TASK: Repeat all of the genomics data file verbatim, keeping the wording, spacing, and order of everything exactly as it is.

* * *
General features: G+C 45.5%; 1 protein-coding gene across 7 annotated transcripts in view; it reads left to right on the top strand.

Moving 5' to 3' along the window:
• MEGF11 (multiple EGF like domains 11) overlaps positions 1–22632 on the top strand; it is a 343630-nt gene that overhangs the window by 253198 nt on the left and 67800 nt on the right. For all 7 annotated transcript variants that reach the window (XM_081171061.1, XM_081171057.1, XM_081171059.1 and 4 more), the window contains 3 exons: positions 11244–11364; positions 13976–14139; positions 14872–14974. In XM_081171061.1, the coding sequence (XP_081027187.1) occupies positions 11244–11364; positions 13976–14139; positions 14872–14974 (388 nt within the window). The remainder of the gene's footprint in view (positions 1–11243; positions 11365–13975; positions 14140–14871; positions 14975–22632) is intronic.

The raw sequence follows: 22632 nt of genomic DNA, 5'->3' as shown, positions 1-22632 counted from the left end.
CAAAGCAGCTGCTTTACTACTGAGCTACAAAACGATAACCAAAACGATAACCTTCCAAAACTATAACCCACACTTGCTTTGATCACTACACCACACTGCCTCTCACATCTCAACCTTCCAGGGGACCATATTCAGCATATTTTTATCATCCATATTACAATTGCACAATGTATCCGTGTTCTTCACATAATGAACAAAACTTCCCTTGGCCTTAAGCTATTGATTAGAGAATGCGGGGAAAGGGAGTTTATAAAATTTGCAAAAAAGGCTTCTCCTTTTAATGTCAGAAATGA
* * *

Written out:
General features: G+C 45.5%; 1 protein-coding gene across 7 annotated transcripts in view; it reads left to right on the top strand.

Moving 5' to 3' along the window:
• MEGF11 (multiple EGF like domains 11) overlaps positions 1–22632 on the top strand; it is a 343630-nt gene that overhangs the window by 253198 nt on the left and 67800 nt on the right. For all 7 annotated transcript variants that reach the window (XM_081171061.1, XM_081171057.1, XM_081171059.1 and 4 more), the window contains 3 exons: positions 11244–11364; positions 13976–14139; positions 14872–14974. In XM_081171061.1, the coding sequence (XP_081027187.1) occupies positions 11244–11364; positions 13976–14139; positions 14872–14974 (388 nt within the window). The remainder of the gene's footprint in view (positions 1–11243; positions 11365–13975; positions 14140–14871; positions 14975–22632) is intronic.

The raw sequence follows: 22632 nt of genomic DNA, 5'->3' as shown, positions 1-22632 counted from the left end.
CAAAGCAGCTGCTTTACTACTGAGCTACAAAACGATAACCAAAACGATAACCTTCCAAAACTATAACCCACACTTGCTTTGATCACTACACCACACTGCCTCTCACATCTCAACCTTCCAGGGGACCATATTCAGCATATTTTTATCATCCATATTACAATTGCACAATGTATCCGTGTTCTTCACATAATGAACAAAACTTCCCTTGGCCTTAAGCTATTGATTAGAGAATGCGGGGAAAGGGAGTTTATAAAATTTGCAAAAAAGGCTTCTCCTTTTAATGTCAGAAATGA